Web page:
Have you ever wondered why virtual farm life is way more appealing to people than actually going out into the fields to grow crops on your own as well as taking care of real life livestock? Maybe it’s the fact that on my 3DS I can grow turnips in 4-5 days instead of 2 months. Or perhaps it’s that even though I can see my animals in 3D, I can’t actually smell them. Whatever the case may be, Marvelous Games has done it once again! With titles like Rune Factory 4 and Harvest Moon: A New Beginning in their history, it seems like I’ll be putting in enough hours to warrant a farmer’s tan without actually getting one.
The story begins with your character writing a letter to Oak Tree Town in response to a flyer you saw about the need for a new farmer. Once you arrive, the guild master Veronica, who explains that there were many applications, but you were the lucky person to be selected, greets you. You learn that your farm is not yet ready, but in a week’s time it should be at least move-in-able. In the mean time, you stay with a lovely older woman named Eda who not only knows all about farm life, but also raises award-winning cattle. In that week, prepare for one wordy and lengthy tutorial. Veronica even tells you at one part in your training it will get extremely wordy, but to not skip over it.
After the week of learning the basics of farm life and how the Trade Depot works, you are finally introduced to one shabby little farm. Gunther, the local carpenter, explains to you about collecting crafting materials and sends you on a mission to gather items so that he can make your shack of a house a bit more home-like. Also by completing this quest, he promises to give you your very own barn, which enables Eda to give you the cattle that she taught you about livestock with. Once this is done, you’re all on your own to do as you please! You’ll meet the other characters in town in more depth and be able to do what you want with your own farm.
Just like in the previous games I mentioned, you do have the opportunity to find true love and get married in Story of Seasons. For the lady characters, your choices are Fritz (an optimistic ginger who wants nothing more than to give everyone a helping hand), Klaus (the town’s gentleman of a perfumer with a past he doesn’t talk about), Raeger (the supposed smooth-talking playboy of a cook), Mistel (a younger gentleman who runs the town’s antique shop), Nadi (Elise’s landscaper from a far off land), and Kamil (a florist who only came to Oak Tree Town because of the flowers). For the manly characters, your choices are Elise (a spoiled rich girl who has a farm, though she basically lets all of her hired help do the work), Iris (Mistel’s famous novelist of a sister), Lillie (the local kind-hearted weather girl), Angela (Veronica’s very matter-of-fact daughter who spends her time being a nurse), Agate (the local ranger who is rumored to never get upset), and Licorice (a very dedicated and very unorganized botanist). Each character comes with their likes and dislikes. You’ll have to give them gifts and talk to them to figure out how to get on their good side.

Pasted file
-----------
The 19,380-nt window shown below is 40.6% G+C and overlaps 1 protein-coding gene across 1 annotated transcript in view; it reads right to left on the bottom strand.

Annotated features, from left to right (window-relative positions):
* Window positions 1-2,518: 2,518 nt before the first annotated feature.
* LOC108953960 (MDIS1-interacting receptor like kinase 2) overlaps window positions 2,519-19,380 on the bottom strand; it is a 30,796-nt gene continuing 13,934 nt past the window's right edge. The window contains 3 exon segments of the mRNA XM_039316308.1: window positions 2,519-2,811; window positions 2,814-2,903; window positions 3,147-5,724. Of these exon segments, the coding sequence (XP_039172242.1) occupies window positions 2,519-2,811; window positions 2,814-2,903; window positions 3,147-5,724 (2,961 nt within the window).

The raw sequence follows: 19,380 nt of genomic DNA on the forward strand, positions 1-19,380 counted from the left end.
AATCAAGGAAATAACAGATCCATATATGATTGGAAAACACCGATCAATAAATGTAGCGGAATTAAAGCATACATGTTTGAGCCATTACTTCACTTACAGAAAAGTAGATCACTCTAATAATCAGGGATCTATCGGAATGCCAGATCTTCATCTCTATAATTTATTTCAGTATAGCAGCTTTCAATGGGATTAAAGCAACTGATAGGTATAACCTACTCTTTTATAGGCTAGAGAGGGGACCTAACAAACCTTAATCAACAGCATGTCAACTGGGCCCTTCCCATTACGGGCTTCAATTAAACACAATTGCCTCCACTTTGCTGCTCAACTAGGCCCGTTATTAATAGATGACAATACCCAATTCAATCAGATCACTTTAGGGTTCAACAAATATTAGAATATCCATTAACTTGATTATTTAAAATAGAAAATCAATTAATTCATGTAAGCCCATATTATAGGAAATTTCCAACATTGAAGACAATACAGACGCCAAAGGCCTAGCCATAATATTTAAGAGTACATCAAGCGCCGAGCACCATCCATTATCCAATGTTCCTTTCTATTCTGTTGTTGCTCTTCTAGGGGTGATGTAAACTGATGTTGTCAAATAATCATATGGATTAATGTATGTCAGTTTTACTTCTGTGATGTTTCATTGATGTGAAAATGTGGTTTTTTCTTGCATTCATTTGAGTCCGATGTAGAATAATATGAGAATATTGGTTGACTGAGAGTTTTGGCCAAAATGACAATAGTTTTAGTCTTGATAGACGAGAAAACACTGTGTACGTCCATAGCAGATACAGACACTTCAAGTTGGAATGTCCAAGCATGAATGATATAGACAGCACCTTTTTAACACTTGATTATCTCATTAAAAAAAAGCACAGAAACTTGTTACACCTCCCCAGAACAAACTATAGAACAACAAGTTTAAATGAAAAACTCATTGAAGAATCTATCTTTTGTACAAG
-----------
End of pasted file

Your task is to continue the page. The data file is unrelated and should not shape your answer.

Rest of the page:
Over all, I found Story Of Seasons a perfectly charming addition to Marvelous Games’ library and my own collection. While I don’t know if I’ll be putting in as many hours as I have with Rune Factory 4, I do know that this is my perfect “I just want to get lost into and not frustrated with” game. There are even two different options to playing the game, one for more of a challenge and one to just relax and have fun. I also have always enjoyed how uncomplicated the character creator is in this game and others before it. I really can’t stand spending hours on wondering if I got a chin length right, only to find out that in game it looks completely different, and now I have to deal with someone that would rival the Crimson Chin. Even though the tutorial is lengthy, I do appreciate it. Most games now just toss you in and let you figure out things as you go. This game is trying to set you up with success right from the start so you have a smooth experience. The best thing is that if you don’t want to go to your bookshelf and find what you may have forgotten how to do there, you can always grab your instruction booklet inside the game case and reread whatever information you might need on the basics. I highly recommend this to anyone looking for a nice sit back and relax game, or anyone who has played the Harvest Moon games before. This game will not let you down.